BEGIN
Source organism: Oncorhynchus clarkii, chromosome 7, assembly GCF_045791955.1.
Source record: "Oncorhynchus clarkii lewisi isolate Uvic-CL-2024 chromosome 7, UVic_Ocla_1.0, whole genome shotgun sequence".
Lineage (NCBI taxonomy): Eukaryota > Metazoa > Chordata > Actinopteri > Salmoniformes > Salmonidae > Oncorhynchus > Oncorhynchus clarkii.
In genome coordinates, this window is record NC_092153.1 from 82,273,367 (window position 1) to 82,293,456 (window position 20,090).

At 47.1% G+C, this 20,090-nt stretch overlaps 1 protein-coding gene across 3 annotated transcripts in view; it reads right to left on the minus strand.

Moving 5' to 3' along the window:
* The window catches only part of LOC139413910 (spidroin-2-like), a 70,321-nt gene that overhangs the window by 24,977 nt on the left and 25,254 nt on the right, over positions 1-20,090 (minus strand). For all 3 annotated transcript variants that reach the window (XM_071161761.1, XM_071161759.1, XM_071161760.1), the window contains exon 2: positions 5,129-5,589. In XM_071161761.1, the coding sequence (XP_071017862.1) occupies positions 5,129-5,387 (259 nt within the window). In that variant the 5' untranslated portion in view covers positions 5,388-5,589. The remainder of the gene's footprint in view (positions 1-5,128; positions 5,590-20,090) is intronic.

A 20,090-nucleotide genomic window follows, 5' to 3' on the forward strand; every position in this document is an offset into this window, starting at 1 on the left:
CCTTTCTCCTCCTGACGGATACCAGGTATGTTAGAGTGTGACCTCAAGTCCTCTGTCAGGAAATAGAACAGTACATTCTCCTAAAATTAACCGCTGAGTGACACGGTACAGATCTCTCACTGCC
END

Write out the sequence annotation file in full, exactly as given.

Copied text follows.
Source organism: Oncorhynchus clarkii, chromosome 7, assembly GCF_045791955.1.
Source record: "Oncorhynchus clarkii lewisi isolate Uvic-CL-2024 chromosome 7, UVic_Ocla_1.0, whole genome shotgun sequence".
Lineage (NCBI taxonomy): Eukaryota > Metazoa > Chordata > Actinopteri > Salmoniformes > Salmonidae > Oncorhynchus > Oncorhynchus clarkii.
In genome coordinates, this window is record NC_092153.1 from 82,273,367 (window position 1) to 82,293,456 (window position 20,090).

At 47.1% G+C, this 20,090-nt stretch overlaps 1 protein-coding gene across 3 annotated transcripts in view; it reads right to left on the minus strand.

Moving 5' to 3' along the window:
* The window catches only part of LOC139413910 (spidroin-2-like), a 70,321-nt gene that overhangs the window by 24,977 nt on the left and 25,254 nt on the right, over positions 1-20,090 (minus strand). For all 3 annotated transcript variants that reach the window (XM_071161761.1, XM_071161759.1, XM_071161760.1), the window contains exon 2: positions 5,129-5,589. In XM_071161761.1, the coding sequence (XP_071017862.1) occupies positions 5,129-5,387 (259 nt within the window). In that variant the 5' untranslated portion in view covers positions 5,388-5,589. The remainder of the gene's footprint in view (positions 1-5,128; positions 5,590-20,090) is intronic.

A 20,090-nucleotide genomic window follows, 5' to 3' on the forward strand; every position in this document is an offset into this window, starting at 1 on the left:
CCTTTCTCCTCCTGACGGATACCAGGTATGTTAGAGTGTGACCTCAAGTCCTCTGTCAGGAAATAGAACAGTACATTCTCCTAAAATTAACCGCTGAGTGACACGGTACAGATCTCTCACTGCC